The Fresh Loaf

News & Information for Amateur Bakers and Artisan Bread Enthusiasts

Luikse Wafels

picaboo's picture

Luikse Wafels

I am looking for the genuine recipe for Luikse wafels the way you buy them in Belgium, pipin' hot from a stand in a train station or near the coast or at the carnival or anyplace where there are a lot of people walking. There's a supermarket variety that is eaten cold, it is also quite good but hot from the stand just cannot be beat. The internet crawls with recipes for what people call Luikse wafels and I have tried several, they ranged in flavor from okay to not bad but I have not yet found the genuine article. These have a unique flavor and that's what I want to nail down. I chose 'artisan baking' as the category because think that this must be a very old recipe that has been passed on from generation to generation, it may have been around for a well over a hundred years.

Mini Oven's picture
Mini Oven

but yet another to have the exact ingredients. I bet you that's where the secret lies. Find out just exactly what flour, oil, liquid and leavening (if any) is used.  Also cooking temp is a big issue here and how long they are "ironed."

Can you describe that "flavour" you are looking for? (buttery, salty, tea like, sour, caramel, vanilla, coffee...)

Mini O

slaughlin's picture

The few recipes I've seen call for vanilla sugar.

picaboo's picture

I'm replying to the comments received. Indeed, vanilla sugar is usually required -- I substitute with natural vanilla extract + sugar. The flavor of the authentic Belgian "Luikse Wafel" has strong vanilla and it's sweet. The texture is chewy. The sugar coating on the outside adds a touch of caramelized flavor. The color is quite dark, and fresh yeast is used (I substitute with a very active pagckaged yeast), which makes big openings on the inside of the waffles when they are done. They feel a little sticky - although they don't stick to the waffle iron - and they are very moist. They smell the way they taste and have a lingering aroma, which draws people to the waffle stands in the train stations in Belgium. Everyone who has traveled the country by train knows these waffles and loves them. So far my attempts to make these have resulted in waffles that taste more like cookies, they are drier, they don't cook as dark, and they don't have that sticky feeling. I may need to buy a better waffle iron that cooks hotter. Will try another approach tomorrow and report back to The Fresh Loaf!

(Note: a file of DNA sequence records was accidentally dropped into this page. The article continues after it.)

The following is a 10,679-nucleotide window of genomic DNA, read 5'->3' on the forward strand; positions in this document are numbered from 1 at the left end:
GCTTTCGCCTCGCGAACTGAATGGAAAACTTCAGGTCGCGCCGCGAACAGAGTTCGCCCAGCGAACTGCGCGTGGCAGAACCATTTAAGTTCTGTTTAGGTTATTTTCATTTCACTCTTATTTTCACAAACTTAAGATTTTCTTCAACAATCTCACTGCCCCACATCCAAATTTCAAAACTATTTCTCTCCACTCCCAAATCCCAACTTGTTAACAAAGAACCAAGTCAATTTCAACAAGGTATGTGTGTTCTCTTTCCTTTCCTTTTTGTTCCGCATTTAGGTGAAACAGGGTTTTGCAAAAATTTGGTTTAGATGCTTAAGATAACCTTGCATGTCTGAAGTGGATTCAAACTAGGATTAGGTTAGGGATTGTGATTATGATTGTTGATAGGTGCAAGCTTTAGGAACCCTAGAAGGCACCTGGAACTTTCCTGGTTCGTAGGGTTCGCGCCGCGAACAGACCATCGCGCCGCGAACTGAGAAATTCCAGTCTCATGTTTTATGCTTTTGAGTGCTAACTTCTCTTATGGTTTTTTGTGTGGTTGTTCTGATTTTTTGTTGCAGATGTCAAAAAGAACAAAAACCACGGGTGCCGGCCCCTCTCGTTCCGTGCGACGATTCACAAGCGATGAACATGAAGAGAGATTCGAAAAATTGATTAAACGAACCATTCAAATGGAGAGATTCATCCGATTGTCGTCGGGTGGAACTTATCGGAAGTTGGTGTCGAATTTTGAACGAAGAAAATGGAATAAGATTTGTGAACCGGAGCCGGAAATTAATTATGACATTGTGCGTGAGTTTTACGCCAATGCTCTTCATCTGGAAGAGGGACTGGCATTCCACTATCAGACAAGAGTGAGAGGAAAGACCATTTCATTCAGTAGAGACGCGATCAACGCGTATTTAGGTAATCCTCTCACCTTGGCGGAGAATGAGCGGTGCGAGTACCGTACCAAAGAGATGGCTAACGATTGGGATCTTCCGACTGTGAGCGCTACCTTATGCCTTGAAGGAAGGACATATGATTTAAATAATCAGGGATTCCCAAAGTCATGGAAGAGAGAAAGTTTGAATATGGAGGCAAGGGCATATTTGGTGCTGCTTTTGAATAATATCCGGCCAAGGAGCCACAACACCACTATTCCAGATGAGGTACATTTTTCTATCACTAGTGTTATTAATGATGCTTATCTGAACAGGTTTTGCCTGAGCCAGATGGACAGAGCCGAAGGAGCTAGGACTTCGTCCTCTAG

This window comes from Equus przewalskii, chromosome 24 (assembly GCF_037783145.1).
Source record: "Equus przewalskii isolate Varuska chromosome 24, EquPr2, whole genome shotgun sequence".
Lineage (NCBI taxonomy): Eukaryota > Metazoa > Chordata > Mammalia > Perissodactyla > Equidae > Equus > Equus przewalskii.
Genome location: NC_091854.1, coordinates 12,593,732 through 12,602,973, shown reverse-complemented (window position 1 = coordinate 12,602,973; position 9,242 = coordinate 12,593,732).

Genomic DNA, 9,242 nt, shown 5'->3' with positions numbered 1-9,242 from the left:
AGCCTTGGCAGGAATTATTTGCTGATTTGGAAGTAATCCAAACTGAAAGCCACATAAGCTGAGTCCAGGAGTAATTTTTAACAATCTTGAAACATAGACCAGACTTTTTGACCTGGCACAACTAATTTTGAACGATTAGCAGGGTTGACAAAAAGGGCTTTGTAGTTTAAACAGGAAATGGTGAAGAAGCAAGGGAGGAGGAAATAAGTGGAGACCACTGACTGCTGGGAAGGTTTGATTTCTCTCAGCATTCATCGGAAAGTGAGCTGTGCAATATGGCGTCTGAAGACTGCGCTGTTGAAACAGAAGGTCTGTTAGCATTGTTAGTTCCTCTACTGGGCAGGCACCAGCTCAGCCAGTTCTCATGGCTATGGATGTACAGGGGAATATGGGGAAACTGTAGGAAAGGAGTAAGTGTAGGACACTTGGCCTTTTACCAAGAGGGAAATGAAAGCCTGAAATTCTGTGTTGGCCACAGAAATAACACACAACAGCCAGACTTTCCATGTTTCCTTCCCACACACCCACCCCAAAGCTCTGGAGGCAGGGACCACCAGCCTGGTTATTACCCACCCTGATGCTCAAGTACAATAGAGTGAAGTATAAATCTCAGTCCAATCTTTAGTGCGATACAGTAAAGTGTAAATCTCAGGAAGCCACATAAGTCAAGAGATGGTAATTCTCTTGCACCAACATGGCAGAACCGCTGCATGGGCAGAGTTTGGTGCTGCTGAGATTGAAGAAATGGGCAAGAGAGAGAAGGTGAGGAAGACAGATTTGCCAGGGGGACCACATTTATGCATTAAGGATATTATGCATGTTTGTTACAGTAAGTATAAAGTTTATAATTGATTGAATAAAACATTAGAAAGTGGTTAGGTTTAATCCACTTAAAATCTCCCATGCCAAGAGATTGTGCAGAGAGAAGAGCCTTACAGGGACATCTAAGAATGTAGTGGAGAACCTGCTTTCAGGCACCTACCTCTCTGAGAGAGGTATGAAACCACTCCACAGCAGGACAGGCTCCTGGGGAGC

acaciolo's picture

Just wondering what your outcome was?   I am getting ready to open an ice cream shop and we plan on making our own liege waffles.  (sugar waffles)


I am a complete baking newbie, so my first few waffle making experiments have been only so so.   I have a great recipe for these (the secret is the pearl sugar) but I don't really understand the whole yeast concept.


this recipe calls for adding yeast to the mix and then letting it double.   My question is that I need to premake the waffle dough and freeze, or refrigerate it.   I am wondering how long can I refrigerate (or freeze) the dough after it has risen?  Or can I freeze it at all?   


Thanks from a total newbie.

(if anyone has any home building away!)



Obsessive Ingredient Weigher's picture
Obsessive Ingre...

This is the definitive recipe - Liege Waffle Recipe